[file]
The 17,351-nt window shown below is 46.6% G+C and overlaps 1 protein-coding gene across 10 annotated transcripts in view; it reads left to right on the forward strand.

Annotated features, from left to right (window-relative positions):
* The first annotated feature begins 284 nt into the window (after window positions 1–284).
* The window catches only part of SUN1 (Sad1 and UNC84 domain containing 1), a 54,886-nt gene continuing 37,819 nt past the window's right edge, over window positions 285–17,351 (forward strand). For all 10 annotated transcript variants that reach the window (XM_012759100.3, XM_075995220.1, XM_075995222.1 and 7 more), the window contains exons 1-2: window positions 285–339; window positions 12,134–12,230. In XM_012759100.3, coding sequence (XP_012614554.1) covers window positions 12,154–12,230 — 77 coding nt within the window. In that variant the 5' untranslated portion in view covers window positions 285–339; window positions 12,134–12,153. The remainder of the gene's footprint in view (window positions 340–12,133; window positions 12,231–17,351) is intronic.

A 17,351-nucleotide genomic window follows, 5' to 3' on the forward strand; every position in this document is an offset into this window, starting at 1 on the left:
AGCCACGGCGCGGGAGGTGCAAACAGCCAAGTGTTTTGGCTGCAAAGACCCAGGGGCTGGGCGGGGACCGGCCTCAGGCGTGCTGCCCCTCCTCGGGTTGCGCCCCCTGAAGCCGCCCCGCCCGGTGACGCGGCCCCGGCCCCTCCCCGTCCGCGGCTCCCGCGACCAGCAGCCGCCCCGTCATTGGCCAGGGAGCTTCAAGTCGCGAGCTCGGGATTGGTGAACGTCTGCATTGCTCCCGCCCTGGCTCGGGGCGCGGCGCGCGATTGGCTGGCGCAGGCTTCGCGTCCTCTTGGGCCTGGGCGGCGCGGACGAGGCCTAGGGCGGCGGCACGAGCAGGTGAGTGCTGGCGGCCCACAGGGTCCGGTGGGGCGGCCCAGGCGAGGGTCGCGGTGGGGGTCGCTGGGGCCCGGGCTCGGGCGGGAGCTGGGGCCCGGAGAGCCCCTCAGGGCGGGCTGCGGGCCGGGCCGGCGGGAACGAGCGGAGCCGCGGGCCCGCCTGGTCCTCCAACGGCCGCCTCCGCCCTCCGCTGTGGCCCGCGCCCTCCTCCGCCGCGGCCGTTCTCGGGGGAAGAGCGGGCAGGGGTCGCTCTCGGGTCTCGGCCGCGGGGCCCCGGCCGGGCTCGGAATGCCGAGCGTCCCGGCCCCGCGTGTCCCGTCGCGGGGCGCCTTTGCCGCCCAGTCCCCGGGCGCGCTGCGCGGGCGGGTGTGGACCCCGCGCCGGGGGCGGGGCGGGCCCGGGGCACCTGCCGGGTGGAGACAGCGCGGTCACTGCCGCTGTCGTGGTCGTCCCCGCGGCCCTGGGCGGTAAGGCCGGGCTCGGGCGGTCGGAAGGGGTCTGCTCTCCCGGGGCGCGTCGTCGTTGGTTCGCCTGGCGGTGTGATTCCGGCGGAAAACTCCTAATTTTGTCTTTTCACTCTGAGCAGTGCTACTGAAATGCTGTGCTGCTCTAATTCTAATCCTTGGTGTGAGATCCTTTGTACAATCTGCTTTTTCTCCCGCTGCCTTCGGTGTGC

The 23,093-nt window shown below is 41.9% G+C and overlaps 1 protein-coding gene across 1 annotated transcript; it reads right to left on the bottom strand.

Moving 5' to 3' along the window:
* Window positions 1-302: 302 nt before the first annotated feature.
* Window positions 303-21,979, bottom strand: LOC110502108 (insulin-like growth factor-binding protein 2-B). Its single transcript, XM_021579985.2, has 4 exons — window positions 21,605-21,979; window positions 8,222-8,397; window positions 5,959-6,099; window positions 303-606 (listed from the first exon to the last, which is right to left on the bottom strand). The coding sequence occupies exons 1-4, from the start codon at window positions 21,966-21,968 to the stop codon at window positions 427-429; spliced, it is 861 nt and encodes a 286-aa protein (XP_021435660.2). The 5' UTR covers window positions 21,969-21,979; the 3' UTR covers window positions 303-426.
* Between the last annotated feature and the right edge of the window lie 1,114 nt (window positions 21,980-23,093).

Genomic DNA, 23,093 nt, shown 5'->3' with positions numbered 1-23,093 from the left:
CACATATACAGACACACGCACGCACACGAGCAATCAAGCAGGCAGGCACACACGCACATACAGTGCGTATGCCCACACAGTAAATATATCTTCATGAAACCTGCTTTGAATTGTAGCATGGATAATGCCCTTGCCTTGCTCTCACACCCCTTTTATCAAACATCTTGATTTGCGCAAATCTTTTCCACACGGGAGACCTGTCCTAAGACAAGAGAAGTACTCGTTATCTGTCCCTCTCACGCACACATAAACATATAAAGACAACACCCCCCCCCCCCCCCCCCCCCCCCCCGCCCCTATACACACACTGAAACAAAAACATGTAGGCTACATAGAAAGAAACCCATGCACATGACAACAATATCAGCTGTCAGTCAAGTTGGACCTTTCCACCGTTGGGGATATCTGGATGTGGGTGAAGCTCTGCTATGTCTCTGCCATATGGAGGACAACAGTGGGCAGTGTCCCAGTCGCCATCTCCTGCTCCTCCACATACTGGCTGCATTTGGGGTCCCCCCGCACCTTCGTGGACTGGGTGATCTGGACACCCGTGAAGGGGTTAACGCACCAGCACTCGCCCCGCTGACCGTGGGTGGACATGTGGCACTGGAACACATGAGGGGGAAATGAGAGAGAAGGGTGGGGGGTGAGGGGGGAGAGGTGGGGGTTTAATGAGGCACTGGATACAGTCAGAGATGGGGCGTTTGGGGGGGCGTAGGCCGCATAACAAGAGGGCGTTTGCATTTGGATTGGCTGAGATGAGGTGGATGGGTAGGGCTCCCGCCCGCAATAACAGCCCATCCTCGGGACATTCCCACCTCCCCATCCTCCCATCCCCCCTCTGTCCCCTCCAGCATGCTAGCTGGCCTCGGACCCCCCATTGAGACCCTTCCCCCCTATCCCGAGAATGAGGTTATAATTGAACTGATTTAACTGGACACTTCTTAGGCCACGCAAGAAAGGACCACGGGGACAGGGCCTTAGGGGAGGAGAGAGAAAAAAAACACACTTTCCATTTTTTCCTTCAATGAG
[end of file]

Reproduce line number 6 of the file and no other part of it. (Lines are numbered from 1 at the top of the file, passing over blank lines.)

AGCCACGGCGCGGGAGGTGCAAACAGCCAAGTGTTTTGGCTGCAAAGACCCAGGGGCTGGGCGGGGACCGGCCTCAGGCGTGCTGCCCCTCCTCGGGTTGCGCCCCCTGAAGCCGCCCCGCCCGGTGACGCGGCCCCGGCCCCTCCCCGTCCGCGGCTCCCGCGACCAGCAGCCGCCCCGTCATTGGCCAGGGAGCTTCAAGTCGCGAGCTCGGGATTGGTGAACGTCTGCATTGCTCCCGCCCTGGCTCGGGGCGCGGCGCGCGATTGGCTGGCGCAGGCTTCGCGTCCTCTTGGGCCTGGGCGGCGCGGACGAGGCCTAGGGCGGCGGCACGAGCAGGTGAGTGCTGGCGGCCCACAGGGTCCGGTGGGGCGGCCCAGGCGAGGGTCGCGGTGGGGGTCGCTGGGGCCCGGGCTCGGGCGGGAGCTGGGGCCCGGAGAGCCCCTCAGGGCGGGCTGCGGGCCGGGCCGGCGGGAACGAGCGGAGCCGCGGGCCCGCCTGGTCCTCCAACGGCCGCCTCCGCCCTCCGCTGTGGCCCGCGCCCTCCTCCGCCGCGGCCGTTCTCGGGGGAAGAGCGGGCAGGGGTCGCTCTCGGGTCTCGGCCGCGGGGCCCCGGCCGGGCTCGGAATGCCGAGCGTCCCGGCCCCGCGTGTCCCGTCGCGGGGCGCCTTTGCCGCCCAGTCCCCGGGCGCGCTGCGCGGGCGGGTGTGGACCCCGCGCCGGGGGCGGGGCGGGCCCGGGGCACCTGCCGGGTGGAGACAGCGCGGTCACTGCCGCTGTCGTGGTCGTCCCCGCGGCCCTGGGCGGTAAGGCCGGGCTCGGGCGGTCGGAAGGGGTCTGCTCTCCCGGGGCGCGTCGTCGTTGGTTCGCCTGGCGGTGTGATTCCGGCGGAAAACTCCTAATTTTGTCTTTTCACTCTGAGCAGTGCTACTGAAATGCTGTGCTGCTCTAATTCTAATCCTTGGTGTGAGATCCTTTGTACAATCTGCTTTTTCTCCCGCTGCCTTCGGTGTGC